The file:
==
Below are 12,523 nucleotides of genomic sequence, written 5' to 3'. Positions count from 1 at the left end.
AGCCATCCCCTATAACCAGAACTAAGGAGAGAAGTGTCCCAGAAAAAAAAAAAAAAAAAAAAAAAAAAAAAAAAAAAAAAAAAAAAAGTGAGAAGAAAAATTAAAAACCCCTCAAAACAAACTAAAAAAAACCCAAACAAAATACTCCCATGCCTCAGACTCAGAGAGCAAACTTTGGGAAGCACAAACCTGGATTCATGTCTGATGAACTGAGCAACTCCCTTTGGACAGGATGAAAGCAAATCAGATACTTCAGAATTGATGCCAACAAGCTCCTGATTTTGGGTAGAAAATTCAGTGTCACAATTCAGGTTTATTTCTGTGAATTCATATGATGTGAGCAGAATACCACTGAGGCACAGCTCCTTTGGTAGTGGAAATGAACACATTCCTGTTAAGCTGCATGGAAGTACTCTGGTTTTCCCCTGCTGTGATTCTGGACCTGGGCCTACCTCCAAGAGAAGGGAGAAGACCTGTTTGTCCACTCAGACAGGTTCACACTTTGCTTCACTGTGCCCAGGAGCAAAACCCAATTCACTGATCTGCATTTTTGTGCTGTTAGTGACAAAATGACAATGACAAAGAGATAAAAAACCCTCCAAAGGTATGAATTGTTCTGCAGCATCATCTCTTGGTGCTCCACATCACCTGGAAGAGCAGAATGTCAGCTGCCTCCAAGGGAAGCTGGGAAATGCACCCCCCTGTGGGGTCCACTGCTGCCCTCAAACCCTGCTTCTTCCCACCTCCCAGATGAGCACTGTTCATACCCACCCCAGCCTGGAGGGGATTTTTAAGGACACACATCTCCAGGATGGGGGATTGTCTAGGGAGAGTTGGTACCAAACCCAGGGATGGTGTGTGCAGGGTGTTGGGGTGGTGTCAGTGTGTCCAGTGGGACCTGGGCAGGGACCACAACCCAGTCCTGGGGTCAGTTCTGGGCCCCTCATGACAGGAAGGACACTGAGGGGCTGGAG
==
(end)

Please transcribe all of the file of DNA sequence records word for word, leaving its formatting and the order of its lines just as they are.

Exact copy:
Below are 12,523 nucleotides of genomic sequence, written 5' to 3'. Positions count from 1 at the left end.
AGCCATCCCCTATAACCAGAACTAAGGAGAGAAGTGTCCCAGAAAAAAAAAAAAAAAAAAAAAAAAAAAAAAAAAAAAAAAAAAAAAGTGAGAAGAAAAATTAAAAACCCCTCAAAACAAACTAAAAAAAACCCAAACAAAATACTCCCATGCCTCAGACTCAGAGAGCAAACTTTGGGAAGCACAAACCTGGATTCATGTCTGATGAACTGAGCAACTCCCTTTGGACAGGATGAAAGCAAATCAGATACTTCAGAATTGATGCCAACAAGCTCCTGATTTTGGGTAGAAAATTCAGTGTCACAATTCAGGTTTATTTCTGTGAATTCATATGATGTGAGCAGAATACCACTGAGGCACAGCTCCTTTGGTAGTGGAAATGAACACATTCCTGTTAAGCTGCATGGAAGTACTCTGGTTTTCCCCTGCTGTGATTCTGGACCTGGGCCTACCTCCAAGAGAAGGGAGAAGACCTGTTTGTCCACTCAGACAGGTTCACACTTTGCTTCACTGTGCCCAGGAGCAAAACCCAATTCACTGATCTGCATTTTTGTGCTGTTAGTGACAAAATGACAATGACAAAGAGATAAAAAACCCTCCAAAGGTATGAATTGTTCTGCAGCATCATCTCTTGGTGCTCCACATCACCTGGAAGAGCAGAATGTCAGCTGCCTCCAAGGGAAGCTGGGAAATGCACCCCCCTGTGGGGTCCACTGCTGCCCTCAAACCCTGCTTCTTCCCACCTCCCAGATGAGCACTGTTCATACCCACCCCAGCCTGGAGGGGATTTTTAAGGACACACATCTCCAGGATGGGGGATTGTCTAGGGAGAGTTGGTACCAAACCCAGGGATGGTGTGTGCAGGGTGTTGGGGTGGTGTCAGTGTGTCCAGTGGGACCTGGGCAGGGACCACAACCCAGTCCTGGGGTCAGTTCTGGGCCCCTCATGACAGGAAGGACACTGAGGGGCTGGAG